Start listening to God.

by K.W. Leslie, 27 August 2019

When we pray, we’re not just meant to talk at God. We’re supposed to listen to him as well.

Which some of us are pretty good at. Others, not so much. We’ll do all the talking, then patiently listen for God to say something… and detect nothing. He mighta said something, but we’re not sure. Can’t tell. Why not? Simple: We got used to not listening to him.

Y’see, when we heard him in the past, it was usually because he was poking us in the conscience. We were sinning. Or about to sin. Or otherwise not resisting temptation. We figured sin would be way more fun, more satisfactory, more appropriate—everybody else is doing it—so we stifled our consciences. In so doing, we stifled the Holy Spirit who speaks to us through our consciences, and tells us, “Hey, quit it!” We blocked him out.

We’re so used to blocking him out, it’s hard to go back to not blocking him out. In fact the behavior you’ll see among many a Christian is to try to hear God when it’s convenient, and try to not hear him when it’s not. We wanna sin, so we basically try to gouge out our spiritual ears… and then wonder why they don’t seem to work anymore!

Well God can cure physical ears, so of course he can also cure spiritual ones. We need to relearn how to listen to him. So how do we start doing that? Duh: Quit ignoring your conscience. Stop sinning. Resist temptation.

Goodness isn’t the answer. But it definitely helps.

I grew up among legalists, who regularly taught us Sunday school kids God doesn’t care to answer the prayers of a sinner. Of course then they turned around and told us stories of Samson ben Manoah… who was a dirty rotten sinner, yet God answered his prayers. Why’d they never notice the discrepancy? Well, Sunday school stories edited out much of Samson’s bad behavior. Me, I read the bible. The unedited stories.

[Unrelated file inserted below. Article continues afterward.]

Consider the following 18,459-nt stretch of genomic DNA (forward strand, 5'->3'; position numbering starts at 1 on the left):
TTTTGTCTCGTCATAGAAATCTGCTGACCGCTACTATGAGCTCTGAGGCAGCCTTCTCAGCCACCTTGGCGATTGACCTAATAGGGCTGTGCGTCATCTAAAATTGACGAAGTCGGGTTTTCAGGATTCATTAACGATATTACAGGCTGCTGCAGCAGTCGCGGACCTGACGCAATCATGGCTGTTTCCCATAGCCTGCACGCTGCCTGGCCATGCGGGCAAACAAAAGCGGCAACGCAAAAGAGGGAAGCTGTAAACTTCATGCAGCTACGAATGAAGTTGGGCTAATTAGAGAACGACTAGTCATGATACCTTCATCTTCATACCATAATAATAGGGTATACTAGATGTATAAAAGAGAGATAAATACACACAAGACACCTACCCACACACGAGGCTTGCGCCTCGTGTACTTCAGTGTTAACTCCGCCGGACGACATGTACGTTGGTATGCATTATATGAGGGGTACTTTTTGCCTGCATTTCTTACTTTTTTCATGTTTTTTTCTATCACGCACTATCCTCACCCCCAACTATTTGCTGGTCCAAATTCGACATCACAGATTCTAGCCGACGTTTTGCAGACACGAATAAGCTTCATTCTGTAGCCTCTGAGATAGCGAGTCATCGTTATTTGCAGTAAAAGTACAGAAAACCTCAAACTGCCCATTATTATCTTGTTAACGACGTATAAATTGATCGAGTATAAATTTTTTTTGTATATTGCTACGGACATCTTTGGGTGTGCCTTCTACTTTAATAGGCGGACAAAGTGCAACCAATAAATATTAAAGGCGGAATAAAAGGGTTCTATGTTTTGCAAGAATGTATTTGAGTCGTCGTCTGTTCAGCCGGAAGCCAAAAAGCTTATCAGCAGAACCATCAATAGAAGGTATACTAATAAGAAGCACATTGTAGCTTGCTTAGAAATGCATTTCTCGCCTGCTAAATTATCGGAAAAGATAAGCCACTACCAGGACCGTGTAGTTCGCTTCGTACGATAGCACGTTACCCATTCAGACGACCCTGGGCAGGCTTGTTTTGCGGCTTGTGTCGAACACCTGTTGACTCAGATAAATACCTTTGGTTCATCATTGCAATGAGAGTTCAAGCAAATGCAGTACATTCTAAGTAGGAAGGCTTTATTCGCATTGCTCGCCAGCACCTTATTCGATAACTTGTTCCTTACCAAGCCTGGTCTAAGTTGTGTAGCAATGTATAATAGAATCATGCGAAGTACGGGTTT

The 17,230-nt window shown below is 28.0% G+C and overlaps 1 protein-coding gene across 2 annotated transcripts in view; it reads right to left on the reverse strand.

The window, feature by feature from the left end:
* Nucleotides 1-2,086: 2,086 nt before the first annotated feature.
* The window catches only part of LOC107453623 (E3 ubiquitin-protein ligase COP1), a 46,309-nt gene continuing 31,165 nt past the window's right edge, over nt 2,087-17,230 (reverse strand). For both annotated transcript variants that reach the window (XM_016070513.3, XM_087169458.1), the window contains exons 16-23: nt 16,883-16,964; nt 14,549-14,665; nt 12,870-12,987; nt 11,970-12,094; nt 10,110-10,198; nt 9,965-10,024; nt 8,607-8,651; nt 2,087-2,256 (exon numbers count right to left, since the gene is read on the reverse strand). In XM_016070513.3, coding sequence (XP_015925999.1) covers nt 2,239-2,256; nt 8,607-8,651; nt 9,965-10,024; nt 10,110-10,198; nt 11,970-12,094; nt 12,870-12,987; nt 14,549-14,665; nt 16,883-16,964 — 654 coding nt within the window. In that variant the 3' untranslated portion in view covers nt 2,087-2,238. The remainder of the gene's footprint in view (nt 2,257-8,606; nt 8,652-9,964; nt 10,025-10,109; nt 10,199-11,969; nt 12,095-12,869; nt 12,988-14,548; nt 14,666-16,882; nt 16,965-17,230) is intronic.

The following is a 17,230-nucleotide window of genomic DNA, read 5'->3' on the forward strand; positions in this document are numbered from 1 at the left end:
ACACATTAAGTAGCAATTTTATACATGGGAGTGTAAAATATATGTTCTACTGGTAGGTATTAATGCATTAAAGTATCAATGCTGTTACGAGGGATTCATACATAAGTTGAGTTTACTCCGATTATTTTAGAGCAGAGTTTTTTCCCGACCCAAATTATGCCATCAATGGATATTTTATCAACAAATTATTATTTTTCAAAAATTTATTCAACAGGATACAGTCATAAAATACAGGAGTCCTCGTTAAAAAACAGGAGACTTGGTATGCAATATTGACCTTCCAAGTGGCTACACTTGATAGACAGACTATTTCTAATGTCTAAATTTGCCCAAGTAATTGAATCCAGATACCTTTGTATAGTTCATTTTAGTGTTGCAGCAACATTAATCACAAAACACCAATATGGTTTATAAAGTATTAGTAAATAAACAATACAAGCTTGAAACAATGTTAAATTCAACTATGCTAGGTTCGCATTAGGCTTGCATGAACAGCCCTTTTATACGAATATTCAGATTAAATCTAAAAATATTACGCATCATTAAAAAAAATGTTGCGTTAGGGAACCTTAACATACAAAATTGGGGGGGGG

The reason Christians claim goodness is the path to better prayers, is because humans believe in karma. We think when we’re good, we merit God’s favor; when we’re not, we merit God’s wrath. We read that attitude into the scriptures, and in so doing miss everything the scriptures have to say about grace—the basis of our salvation, and the entire reason God listens to us at all, much less answers our prayers with “Yes.”

God answers a lot of our prayers with yeses. Especially when we seek his will, and pray for stuff we know he wants to say yes to! But when we don’t hear him say yes, we won’t always know he’s said it. And when we can’t hear him (’cause y’know, gouging those spiritual ears out), it makes our give-and-take relationship with the Holy Spirit feel awfully one-sided, and makes our prayer lives feel defective. Which they kinda are. But clearly that’s our fault, not God’s.

Hearing him better means striving to hear him all the time. And that includes all the times we’d rather not hear him, i.e. when we’re planning to sin, or when we’re in mid-sin. We gotta listen to him those times too. Not shut him out because we prefer sin; not resist him because we don’t care to feel guilty.

The side effect of keeping our spiritual ears open is, of course, we’re more likely to obey him. We’re more likely to resist temptation. We’re more likely to be good. Goodness and obedience is the effect. Not the cause. It’s the fruit, not the thing we gotta do in order to get the reward of more God and a better prayer life.